When the Michigan men’s basketball team jumped out to a hot 16-3 start, few expected it to be left out of March Madness for the eighth straight year.
But last night, when the NCAA Tournament selection committee released its selections, Michigan’s name was nowhere to be found. The committee refused to ignore the Wolverines’ monumental late-season collapse, in which Michigan lost seven of its last nine games.
“I would say that I’m frustrated with how we finished,” Michigan coach Tommy Amaker said. “Certainly, I think that’s how everyone feels right now. We didn’t finish strong, and that cost us an opportunity to play in the NCAA Tournament field this year.”
Instead of donning dancing shoes, the Wolverines will participate in the ugly stepchild of the college basketball postseason – the National Invitation Tournament, where the 18-10 Michigan squad earned a No. 1 seed. The Wolverines will face the winner of Tuesday’s UTEP-Lipscomb match-up on Mar. 16 at 7 p.m. in Crisler Arena. Tickets go on sale at 9 a.m. this morning.
In addition to being one of the most talented squads in the bracket, Michigan has plenty of NIT experience. The Wolverines ran the NIT table two years ago, earning the right to raise a championship banner to the Crisler Arena rafters. But while the team’s 2003-04 NIT run appeared to be a stepping stone to bigger and better things, this year’s appearance is only a depressing reminder of unfulfilled expectations.
“This one may be different,” senior captain Graham Brown said. “We were a younger team at that point (in 2003-04). We were satisfied with the possibility of making the NCAA Tournament, but we were satisfied with making the NIT also. . I think this year, we were really focused on trying to make the NCAA Tournament.”
Michigan’s six-member senior class – which also narrowly missed out on the NCAA Tournament in 2003-04 – was especially disappointed by the news. But the team didn’t blame the selection committee. The Wolverines knew they had every opportunity to play their way into the tourney. They just didn’t take advantage.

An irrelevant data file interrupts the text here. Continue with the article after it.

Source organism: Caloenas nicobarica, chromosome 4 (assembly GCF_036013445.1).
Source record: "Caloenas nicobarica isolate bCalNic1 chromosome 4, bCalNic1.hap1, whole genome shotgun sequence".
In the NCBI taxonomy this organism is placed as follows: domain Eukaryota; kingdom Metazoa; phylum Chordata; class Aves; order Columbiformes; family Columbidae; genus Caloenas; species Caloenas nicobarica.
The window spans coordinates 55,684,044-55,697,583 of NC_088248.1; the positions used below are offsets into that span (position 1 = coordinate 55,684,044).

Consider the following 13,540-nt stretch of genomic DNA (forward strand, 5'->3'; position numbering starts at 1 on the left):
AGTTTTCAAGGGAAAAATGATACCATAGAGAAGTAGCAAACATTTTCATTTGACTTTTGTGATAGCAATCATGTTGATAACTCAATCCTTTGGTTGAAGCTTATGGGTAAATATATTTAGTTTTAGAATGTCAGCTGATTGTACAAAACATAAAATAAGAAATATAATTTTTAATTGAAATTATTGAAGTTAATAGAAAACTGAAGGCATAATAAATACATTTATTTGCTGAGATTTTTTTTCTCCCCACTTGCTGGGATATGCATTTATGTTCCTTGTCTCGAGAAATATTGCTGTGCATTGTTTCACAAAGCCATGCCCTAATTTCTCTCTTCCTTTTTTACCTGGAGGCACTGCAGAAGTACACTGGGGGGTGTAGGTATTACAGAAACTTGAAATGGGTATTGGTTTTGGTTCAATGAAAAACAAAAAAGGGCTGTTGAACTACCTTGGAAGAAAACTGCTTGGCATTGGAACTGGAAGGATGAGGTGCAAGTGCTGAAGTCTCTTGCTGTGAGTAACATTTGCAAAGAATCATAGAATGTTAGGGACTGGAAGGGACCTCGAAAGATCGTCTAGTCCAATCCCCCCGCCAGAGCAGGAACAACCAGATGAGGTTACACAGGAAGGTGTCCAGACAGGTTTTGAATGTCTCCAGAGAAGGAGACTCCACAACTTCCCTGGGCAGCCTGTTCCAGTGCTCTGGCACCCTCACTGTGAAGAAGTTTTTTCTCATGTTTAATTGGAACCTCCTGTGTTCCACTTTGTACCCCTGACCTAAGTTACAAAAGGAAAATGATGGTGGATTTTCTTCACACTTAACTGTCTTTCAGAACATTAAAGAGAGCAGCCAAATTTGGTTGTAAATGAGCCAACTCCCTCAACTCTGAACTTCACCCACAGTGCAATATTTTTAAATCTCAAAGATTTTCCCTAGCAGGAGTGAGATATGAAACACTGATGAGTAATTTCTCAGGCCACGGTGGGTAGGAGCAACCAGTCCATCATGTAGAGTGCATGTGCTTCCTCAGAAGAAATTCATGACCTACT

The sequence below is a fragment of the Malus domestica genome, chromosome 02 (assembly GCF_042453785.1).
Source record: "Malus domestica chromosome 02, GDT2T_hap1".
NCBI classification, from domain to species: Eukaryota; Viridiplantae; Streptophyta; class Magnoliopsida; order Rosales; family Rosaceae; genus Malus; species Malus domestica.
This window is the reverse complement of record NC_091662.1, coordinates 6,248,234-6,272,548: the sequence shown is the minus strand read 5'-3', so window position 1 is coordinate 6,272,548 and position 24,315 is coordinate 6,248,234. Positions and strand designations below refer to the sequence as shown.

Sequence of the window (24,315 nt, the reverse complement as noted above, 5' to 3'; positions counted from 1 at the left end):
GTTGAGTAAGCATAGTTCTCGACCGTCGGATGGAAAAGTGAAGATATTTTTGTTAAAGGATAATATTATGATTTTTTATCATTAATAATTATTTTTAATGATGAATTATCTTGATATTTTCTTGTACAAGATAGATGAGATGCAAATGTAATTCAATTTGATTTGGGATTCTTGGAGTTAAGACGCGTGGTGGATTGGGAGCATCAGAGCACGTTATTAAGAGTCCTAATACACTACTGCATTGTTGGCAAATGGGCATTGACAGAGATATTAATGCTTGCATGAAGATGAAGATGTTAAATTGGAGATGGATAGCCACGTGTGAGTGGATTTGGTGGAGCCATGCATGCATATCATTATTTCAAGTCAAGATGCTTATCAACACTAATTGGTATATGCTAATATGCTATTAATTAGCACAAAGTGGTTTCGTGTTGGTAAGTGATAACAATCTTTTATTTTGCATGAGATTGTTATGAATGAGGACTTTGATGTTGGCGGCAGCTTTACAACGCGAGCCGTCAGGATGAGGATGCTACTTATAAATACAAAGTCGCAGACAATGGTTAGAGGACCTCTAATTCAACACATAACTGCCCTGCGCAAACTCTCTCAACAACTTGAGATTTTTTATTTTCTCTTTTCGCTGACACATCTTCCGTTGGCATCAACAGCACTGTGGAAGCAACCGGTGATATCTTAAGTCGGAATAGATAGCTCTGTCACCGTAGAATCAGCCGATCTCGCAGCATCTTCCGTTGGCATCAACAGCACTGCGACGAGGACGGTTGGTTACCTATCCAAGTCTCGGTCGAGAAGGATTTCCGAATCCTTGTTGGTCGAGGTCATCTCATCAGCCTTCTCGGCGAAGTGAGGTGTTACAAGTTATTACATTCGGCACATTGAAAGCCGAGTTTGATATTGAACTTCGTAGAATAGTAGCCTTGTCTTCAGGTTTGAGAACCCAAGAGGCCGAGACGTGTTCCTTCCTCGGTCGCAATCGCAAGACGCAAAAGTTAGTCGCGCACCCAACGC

“It’s really disappointing,” Brown said. “This is something we’ve strived for four years, and we really wanted it. It’s a tough pill to swallow right now, but we’ve got to try to build on it.”
For the second straight season, suspensions and injuries hamstrung the Wolverines.
Junior Brent Petway was declared academically ineligible for Michigan’s non-conference season and missed the team’s first 11 games. Redshirt junior Lester Abram, who played just three games in 2004-05, struggled with injuries once again. Toe and ankle injuries kept him out of 12 games. Key contributors Chris Hunter (knee) and Dion Harris (ankle) also succumbed to the injury bug, missing a combined five games down the stretch.
Despite the injuries, Michigan was in position to cruise into the Big Dance for much of the season. On Feb. 1, the Wolverines beat Penn State on the road, improving their record to 16-3 and putting them in a first-place tie in the Big Ten. But the season soon spiraled out of control. Michigan’s 69-67 home loss to Indiana and subsequent first-round Big Ten Tournament exit against lowly Minnesota proved to be backbreakers for the veteran Wolverine squad.
“We didn’t do what we should have, and we placed our future in the hands of someone else,” senior Daniel Horton said. “And we didn’t handle things like we should have, and we lost a few ball games towards the end.”
Said Brown: “We brought this on ourselves. We lost a significant amount of our last 10 games, and that really hurt us.”
Despite the team’s late-season swoon, many experts considered Michigan a candidate for one of the NCAA Tournament’s final at-large bids. But teams including Bradley, Air Force and Utah State swiped the final tourney berths, crushing the Wolverines’ March Madness dreams.
$10 Blue reserved
$8 Gold General
$5 Student Bleachers
Thursday, March 16, 7 p.m.